Other Name: Physical Therapy
Experimental: Independent Exercise Cohort
Patients randomized to the independent exercise cohort will receive online access to a twelve-week protocol of exercises to perform at home to strengthen and improve function of the replaced knee.
Procedure: Independent Exercise Cohort
The patients who will be in the independent exercises cohort will be registered on www.careforpatients.com, an online rehabilitation resource that provides computer aided rehabilitative exercises. Patients will follow a prepared 12-week protocol of exercises to perform post-operatively to gradually regain their knee strength, flexion, extension, abduction, and adduction.
- Knee Function [ Time Frame: up to 12 months post-operatively ]The American Knee Society Score (AKS) consists of two parts. The first is the Knee Score, which considers pain, stability and range of motion as the main parameters, with deductions for flexion contractures, extension lag and malalignment. The second part, the Function Score, utilizes walking distance and stair climbing as the main parameters with deductions for the use of a walking aid.
- General physical and mental health [ Time Frame: up to 12 months post-operatively ]The Short Form 12v2 (SF-12v2) is an abbreviated version of the Short Form-36 (SF-36) that includes the physical and emotional limitations that are placed on work and social activities. The SF-12v2 measures how individuals value their current health state. It has been shown to be reliable (Pearson r > 0.70), valid (highly correlated with SF-36), and responsive for the measurements of health status in many patient populations.
- Activity Level [ Time Frame: up to 12 months post-operatively ]The UCLA Activity Score assesses an individual's level of activity. The evaluation has ten descriptive activity levels ranging from wholly inactive and dependent on others (level 1), to moderate activities such as unlimited housework and shopping (level 6), to regular participation in impact sports such as jogging or tennis (level 10). The individual is asked to pick the statement that best describes their activity level.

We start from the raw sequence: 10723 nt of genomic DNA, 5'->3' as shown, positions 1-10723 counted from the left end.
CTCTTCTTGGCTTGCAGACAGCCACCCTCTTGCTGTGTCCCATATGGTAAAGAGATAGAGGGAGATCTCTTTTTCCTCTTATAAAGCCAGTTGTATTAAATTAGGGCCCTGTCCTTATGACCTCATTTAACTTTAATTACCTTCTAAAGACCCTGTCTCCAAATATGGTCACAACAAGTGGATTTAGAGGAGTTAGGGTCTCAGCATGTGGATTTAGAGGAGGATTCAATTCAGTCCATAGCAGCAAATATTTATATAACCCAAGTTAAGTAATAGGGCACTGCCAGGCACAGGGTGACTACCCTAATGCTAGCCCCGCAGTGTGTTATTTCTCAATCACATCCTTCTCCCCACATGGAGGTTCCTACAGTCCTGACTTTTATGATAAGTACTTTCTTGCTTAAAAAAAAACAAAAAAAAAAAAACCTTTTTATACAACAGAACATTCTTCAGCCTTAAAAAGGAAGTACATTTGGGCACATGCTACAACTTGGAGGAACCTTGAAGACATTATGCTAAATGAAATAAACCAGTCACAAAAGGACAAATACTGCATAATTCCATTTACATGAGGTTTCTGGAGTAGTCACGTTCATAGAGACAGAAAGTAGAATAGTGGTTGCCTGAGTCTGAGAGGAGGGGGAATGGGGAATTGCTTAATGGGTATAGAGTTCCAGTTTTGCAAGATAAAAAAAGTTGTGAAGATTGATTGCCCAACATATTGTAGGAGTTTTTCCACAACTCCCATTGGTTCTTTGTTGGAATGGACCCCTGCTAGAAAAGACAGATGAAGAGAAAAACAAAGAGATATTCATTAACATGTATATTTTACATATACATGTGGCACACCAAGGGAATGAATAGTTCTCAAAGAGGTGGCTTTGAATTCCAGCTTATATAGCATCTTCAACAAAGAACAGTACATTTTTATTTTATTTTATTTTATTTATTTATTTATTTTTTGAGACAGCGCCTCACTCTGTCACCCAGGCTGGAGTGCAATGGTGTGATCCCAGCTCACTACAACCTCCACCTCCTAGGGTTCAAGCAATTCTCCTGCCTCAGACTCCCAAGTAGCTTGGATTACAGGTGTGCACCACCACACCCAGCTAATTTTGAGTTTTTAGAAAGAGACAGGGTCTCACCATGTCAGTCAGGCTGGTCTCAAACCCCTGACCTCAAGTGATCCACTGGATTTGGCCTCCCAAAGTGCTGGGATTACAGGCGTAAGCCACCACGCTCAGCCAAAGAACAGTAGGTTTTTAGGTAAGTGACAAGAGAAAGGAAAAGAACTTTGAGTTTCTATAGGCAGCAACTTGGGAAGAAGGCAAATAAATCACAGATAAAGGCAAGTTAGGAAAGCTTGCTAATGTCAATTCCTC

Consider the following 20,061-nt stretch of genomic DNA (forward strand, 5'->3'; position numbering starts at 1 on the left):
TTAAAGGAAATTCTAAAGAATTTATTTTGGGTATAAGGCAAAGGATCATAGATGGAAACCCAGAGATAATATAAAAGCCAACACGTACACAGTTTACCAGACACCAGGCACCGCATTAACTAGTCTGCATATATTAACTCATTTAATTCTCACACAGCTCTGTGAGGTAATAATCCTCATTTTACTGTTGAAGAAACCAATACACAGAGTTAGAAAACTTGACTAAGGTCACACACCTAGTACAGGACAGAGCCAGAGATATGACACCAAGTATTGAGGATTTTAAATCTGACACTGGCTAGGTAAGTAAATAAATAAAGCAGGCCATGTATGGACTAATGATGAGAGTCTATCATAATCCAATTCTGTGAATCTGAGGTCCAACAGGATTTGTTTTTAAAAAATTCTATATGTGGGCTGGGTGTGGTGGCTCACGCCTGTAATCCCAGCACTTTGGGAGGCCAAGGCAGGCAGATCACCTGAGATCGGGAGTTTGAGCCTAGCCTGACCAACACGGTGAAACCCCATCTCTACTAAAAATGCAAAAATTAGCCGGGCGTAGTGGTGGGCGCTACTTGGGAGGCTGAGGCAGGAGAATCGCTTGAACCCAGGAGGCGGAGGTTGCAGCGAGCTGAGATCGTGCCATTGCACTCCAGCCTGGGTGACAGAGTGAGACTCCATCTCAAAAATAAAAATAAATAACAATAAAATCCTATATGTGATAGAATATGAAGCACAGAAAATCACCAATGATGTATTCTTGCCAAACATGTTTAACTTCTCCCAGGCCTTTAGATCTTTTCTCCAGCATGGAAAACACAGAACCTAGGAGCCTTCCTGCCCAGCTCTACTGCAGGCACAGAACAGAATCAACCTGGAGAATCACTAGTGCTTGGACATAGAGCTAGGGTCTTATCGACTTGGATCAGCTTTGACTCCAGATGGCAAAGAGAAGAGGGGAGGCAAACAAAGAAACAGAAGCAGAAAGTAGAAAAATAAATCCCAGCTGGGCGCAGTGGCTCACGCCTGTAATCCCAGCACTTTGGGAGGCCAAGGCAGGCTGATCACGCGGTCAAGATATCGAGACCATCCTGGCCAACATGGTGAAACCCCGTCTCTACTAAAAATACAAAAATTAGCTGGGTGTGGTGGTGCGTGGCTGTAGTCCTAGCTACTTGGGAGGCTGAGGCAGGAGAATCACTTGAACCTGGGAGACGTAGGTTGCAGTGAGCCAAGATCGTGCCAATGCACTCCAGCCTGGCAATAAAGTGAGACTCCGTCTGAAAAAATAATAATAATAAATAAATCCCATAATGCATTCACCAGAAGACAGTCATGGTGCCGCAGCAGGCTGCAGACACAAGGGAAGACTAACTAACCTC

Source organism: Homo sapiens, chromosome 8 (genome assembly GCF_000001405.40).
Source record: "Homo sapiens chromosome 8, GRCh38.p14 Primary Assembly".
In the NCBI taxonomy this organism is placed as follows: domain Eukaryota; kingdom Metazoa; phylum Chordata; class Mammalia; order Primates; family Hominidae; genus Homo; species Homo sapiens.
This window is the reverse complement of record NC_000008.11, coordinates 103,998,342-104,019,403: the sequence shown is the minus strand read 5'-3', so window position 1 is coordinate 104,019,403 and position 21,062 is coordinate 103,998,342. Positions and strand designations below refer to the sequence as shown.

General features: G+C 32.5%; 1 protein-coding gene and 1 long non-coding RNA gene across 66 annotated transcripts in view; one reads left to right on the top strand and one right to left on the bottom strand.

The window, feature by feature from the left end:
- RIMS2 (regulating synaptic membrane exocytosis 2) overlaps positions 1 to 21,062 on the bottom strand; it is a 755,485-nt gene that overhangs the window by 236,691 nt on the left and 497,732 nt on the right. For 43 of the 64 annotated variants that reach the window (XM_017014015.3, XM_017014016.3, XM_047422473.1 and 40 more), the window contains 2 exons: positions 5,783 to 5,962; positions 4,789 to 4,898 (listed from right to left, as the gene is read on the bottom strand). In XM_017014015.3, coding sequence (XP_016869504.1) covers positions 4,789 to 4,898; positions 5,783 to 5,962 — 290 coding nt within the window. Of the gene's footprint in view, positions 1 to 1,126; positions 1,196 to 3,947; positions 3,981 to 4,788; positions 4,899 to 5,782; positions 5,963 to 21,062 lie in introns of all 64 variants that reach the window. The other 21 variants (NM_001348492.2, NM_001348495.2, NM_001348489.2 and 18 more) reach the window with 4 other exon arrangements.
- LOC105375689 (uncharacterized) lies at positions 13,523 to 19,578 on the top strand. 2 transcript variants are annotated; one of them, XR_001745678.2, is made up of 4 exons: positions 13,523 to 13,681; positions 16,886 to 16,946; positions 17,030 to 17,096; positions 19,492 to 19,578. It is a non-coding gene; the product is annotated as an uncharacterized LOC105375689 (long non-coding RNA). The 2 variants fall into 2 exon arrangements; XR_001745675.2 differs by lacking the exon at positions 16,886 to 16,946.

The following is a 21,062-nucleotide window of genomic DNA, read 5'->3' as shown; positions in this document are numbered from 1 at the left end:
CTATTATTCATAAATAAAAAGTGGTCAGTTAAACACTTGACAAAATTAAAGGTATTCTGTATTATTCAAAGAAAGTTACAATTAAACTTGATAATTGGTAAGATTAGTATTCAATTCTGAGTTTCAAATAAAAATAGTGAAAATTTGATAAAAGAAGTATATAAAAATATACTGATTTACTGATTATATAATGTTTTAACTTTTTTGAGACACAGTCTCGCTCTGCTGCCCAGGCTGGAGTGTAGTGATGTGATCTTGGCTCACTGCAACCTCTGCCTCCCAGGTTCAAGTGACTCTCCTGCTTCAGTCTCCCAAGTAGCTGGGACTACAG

- Knee and Osteoarthritis Outcome Score (KOOS) [ Time Frame: up to 12 months post-operatively ]The KOOS is a self-administered 40-item questionnaire used to assess patient-relevant outcomes in five separate subscales related to the knee (pain, symptoms, activity of daily living, sport and recreation function and knee related quality of life). The KOOS contains all Western Ontario and McMaster Universities Osteoarthritis Index (WOMAC) questions in unchanged form, so a WOMAC score can be calculated from the KOOS. The WOMAC is used to assess pain, function, and stiffness of the knee.
To learn more about this study, you or your doctor may contact the study research staff using the contact information provided by the sponsor.
Please refer to this study by its ClinicalTrials.gov identifier (NCT number): NCT01826305
|United States, California|
|University of California, San Francisco|
|San Francisco, California, United States, 94143|
|Principal Investigator:||Kevin J. Bozic, MD, MBA||University of California, San Francisco|